Help from Nationals
Obviously, no Colloquial Bible could be produced without the help of sympathetic Nationals with a good knowledge of both Classical Arabic and a Colloquial. This should be obtainable, but again difficulties arc encountered here as Nationals are most prejudiced to their own dialects and often most unreasonable where change is contemplated. If the area for which the Colloquial Bible is prepared is a large one, then the number of alternative dialectal terms, expressions and synonyms is equally large. It is when the question of the choice of these dialects is involved that the Colloquial Bible rests on a very critical poise and a Bible Society is called upon to direct. In the case of the North Africa Colloquial Arabic Bible, the ruling was for the total abolition of a Colloquial term or expression only understood in one small area, and the gravitating towards the pure Arabic. This is the only possible solution and is absolutely unavoidable, but it means that more vocabulary - in fact, more language - must be learnt, a real hardship to slothful minds, but a joy to the keen and vigorous.
Rancour and Opposition
Reactionaries, both amongst Europeans as well as Nationals, fail to appreciate the logic of this course, and being so grieved, they would sooner sabotage the whole project than sacrifice some of their favourite terms and expressions. The translators arc put to great strain on this point alone. Before the North African Colloquial Arabic Bible was commenced the writer was warned that he would be attacked both by pen and tongue, and that, in fact, was putting it very mildly. Feeling runs very high when the Bible is in question, and though it is not possible to burn translators at the stake for daring to give the common people the Word of God, nothing less than a real spiritual war has been in progress during the several years in which the translation was made.
When the initial work is finished and the manuscripts are accepted and handed over to a Bible Society, only a portion of the actual labour has been completed. The respite of a year or even two years before a printer can be found able to set up the type and to print the Bible provides much needed rest for those who are to read the galley-proofs as they are called. The printed page of the original has a subtle ability to deceive the eye at first sight, and it is wonderful how one can read mistakes and not recognize them. Many eyes are needed for this gigantic task and different minds working behind those eyes. Proofreading is really an art in itself and is a most vital element in the production of a Bible. Most readers will be familiar with the fact that an edition of the Authorized Version printed in a.d. 1631, was called the 'Wicked Bible' owing to the omission of the word 'not' from the seventh commandment; and the Arabic language with its dots above and below the line offers vast scope for first class errors to creep in. The Bible is an enormous work too, consisting of sixty-six books requiring some two thousand pages to put into print. It takes about two or three whole working days quietly to proof-read a book such as Isaiah, and the strain on the eyes and on the nerves is tremendous. An interruption, or a conversation going on in the same room where the work is being done, could result in something being missed; consequently one reading will by no means suffice. When it is established that the galleys contain all the original text, and that there are no additions; that the chapters and verses are all there and numbered correctly, only quiet reading, and re-reading will reveal the presence or absence of some necessary vowelling or punctuation, and it is this concentrated quiet reading that counts.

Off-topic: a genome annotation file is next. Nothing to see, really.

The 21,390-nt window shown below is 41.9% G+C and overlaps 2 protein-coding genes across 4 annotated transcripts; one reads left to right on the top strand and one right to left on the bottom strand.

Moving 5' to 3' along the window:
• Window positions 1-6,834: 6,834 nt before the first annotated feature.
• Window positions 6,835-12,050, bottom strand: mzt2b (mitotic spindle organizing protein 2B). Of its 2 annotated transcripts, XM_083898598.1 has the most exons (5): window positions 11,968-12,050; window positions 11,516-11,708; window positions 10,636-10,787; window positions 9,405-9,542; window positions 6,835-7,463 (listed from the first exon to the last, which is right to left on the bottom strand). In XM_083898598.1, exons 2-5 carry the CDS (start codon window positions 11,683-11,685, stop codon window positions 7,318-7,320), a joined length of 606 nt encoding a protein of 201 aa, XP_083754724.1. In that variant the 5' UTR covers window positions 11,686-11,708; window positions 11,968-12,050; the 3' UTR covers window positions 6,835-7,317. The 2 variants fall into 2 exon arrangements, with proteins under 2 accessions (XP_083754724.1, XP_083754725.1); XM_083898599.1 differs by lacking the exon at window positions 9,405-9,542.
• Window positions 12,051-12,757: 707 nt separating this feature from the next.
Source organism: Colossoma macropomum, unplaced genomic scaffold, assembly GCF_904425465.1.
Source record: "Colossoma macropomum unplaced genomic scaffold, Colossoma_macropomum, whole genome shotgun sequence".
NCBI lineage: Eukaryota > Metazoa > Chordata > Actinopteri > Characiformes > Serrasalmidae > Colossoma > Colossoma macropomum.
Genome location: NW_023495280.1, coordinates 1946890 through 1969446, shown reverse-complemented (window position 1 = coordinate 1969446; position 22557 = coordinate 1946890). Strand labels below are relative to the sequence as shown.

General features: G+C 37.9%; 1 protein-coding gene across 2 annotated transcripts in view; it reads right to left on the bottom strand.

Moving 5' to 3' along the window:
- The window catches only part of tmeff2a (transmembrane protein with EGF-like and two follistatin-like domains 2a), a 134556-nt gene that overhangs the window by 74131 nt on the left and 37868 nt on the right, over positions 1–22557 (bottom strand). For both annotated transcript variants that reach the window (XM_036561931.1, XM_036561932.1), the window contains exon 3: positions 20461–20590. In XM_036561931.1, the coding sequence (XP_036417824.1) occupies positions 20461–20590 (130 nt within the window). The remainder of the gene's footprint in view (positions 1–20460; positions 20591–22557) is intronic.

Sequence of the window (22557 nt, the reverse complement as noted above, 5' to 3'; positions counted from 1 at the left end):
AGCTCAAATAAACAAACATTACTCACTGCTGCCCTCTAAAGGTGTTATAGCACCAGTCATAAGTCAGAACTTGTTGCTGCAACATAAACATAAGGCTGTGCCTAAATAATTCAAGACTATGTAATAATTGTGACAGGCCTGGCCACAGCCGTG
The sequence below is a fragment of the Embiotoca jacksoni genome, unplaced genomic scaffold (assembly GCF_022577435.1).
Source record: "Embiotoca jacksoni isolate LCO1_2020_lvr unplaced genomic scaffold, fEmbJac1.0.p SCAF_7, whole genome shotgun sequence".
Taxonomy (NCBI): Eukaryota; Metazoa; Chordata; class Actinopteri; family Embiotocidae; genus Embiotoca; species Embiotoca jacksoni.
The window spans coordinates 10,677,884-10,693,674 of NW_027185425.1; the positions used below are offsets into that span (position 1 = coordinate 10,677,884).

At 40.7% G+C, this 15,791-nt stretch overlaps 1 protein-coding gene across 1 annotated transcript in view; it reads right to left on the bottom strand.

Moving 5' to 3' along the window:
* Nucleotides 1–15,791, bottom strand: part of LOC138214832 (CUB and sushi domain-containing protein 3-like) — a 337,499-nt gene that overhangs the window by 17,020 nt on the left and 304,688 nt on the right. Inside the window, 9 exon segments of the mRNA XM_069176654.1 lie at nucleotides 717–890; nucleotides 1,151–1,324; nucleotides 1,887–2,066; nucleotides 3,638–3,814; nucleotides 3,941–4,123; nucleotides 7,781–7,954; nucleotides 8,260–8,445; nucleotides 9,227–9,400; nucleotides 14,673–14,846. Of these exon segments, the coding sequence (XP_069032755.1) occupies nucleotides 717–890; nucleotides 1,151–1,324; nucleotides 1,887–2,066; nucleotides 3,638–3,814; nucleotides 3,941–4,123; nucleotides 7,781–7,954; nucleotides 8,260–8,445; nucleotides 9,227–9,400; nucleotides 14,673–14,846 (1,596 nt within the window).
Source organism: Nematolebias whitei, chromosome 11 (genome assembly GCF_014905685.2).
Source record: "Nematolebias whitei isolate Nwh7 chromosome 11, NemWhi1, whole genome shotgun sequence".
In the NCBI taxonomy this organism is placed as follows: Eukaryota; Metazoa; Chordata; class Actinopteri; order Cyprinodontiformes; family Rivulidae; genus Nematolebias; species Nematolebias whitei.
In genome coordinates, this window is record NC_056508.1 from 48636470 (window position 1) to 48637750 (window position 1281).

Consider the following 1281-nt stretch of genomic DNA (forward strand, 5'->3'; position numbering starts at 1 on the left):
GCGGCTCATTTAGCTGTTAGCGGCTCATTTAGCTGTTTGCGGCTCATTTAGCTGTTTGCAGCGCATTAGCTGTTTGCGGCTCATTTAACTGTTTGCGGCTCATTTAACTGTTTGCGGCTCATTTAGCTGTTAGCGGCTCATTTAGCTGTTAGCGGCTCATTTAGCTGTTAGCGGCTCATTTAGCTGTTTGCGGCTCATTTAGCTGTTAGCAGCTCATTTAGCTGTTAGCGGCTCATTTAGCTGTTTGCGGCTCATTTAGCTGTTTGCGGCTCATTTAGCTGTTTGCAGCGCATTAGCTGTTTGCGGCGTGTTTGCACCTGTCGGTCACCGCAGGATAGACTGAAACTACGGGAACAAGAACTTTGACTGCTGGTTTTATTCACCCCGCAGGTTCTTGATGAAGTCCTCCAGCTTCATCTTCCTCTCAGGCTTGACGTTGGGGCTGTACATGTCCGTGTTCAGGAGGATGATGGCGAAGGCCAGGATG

The Completed Work
It is not conceivable that after finishing a work such as the production of a whole Bible, translators could feel in any small way complacent; they will more likely feci the opposite. The human frailty which has been detected as the initial mistakes were discovered by those who helped as critics and advisors, as well as the haunting fear that some error may have been innocently introduced, takes a heavy toll upon the complex. If the final printed text still harbours something imperfect, as it surely will, for only God's work is perfect, it will not be due to any relaxation on the part of those who have produced it, and it will be deeply regretted. On the other hand, all who have a share in the great work, Translators, Nationals, Consultants and Proof Readers will all feel deep gratitude to God as they see in the hands of the people for whom the Bible has been prepared, the living Word of God in language understood by them, a real Colloquial, the very existence of which proves that, in spite of all the difficulties and the opposition, it has upon it the stamp of God's blessing.